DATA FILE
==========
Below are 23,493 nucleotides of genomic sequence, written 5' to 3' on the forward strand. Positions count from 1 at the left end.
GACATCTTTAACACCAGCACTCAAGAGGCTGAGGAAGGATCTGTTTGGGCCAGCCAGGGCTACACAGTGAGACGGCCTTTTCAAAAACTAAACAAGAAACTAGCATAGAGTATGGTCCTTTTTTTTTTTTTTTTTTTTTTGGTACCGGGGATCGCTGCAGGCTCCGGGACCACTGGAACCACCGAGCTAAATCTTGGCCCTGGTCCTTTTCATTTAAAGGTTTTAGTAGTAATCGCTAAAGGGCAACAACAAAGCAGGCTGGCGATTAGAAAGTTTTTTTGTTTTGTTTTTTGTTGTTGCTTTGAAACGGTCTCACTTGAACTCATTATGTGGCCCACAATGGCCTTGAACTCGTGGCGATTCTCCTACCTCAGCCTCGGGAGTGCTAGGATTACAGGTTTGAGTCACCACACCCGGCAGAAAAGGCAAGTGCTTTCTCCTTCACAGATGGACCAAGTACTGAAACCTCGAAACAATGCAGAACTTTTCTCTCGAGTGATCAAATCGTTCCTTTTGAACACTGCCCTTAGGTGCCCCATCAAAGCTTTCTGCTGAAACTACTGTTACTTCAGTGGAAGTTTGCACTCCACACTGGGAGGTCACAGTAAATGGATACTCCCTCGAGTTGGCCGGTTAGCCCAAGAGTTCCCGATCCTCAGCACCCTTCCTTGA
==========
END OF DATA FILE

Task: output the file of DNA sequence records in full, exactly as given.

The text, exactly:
Below are 23,493 nucleotides of genomic sequence, written 5' to 3' on the forward strand. Positions count from 1 at the left end.
GACATCTTTAACACCAGCACTCAAGAGGCTGAGGAAGGATCTGTTTGGGCCAGCCAGGGCTACACAGTGAGACGGCCTTTTCAAAAACTAAACAAGAAACTAGCATAGAGTATGGTCCTTTTTTTTTTTTTTTTTTTTTTGGTACCGGGGATCGCTGCAGGCTCCGGGACCACTGGAACCACCGAGCTAAATCTTGGCCCTGGTCCTTTTCATTTAAAGGTTTTAGTAGTAATCGCTAAAGGGCAACAACAAAGCAGGCTGGCGATTAGAAAGTTTTTTTGTTTTGTTTTTTGTTGTTGCTTTGAAACGGTCTCACTTGAACTCATTATGTGGCCCACAATGGCCTTGAACTCGTGGCGATTCTCCTACCTCAGCCTCGGGAGTGCTAGGATTACAGGTTTGAGTCACCACACCCGGCAGAAAAGGCAAGTGCTTTCTCCTTCACAGATGGACCAAGTACTGAAACCTCGAAACAATGCAGAACTTTTCTCTCGAGTGATCAAATCGTTCCTTTTGAACACTGCCCTTAGGTGCCCCATCAAAGCTTTCTGCTGAAACTACTGTTACTTCAGTGGAAGTTTGCACTCCACACTGGGAGGTCACAGTAAATGGATACTCCCTCGAGTTGGCCGGTTAGCCCAAGAGTTCCCGATCCTCAGCACCCTTCCTTGA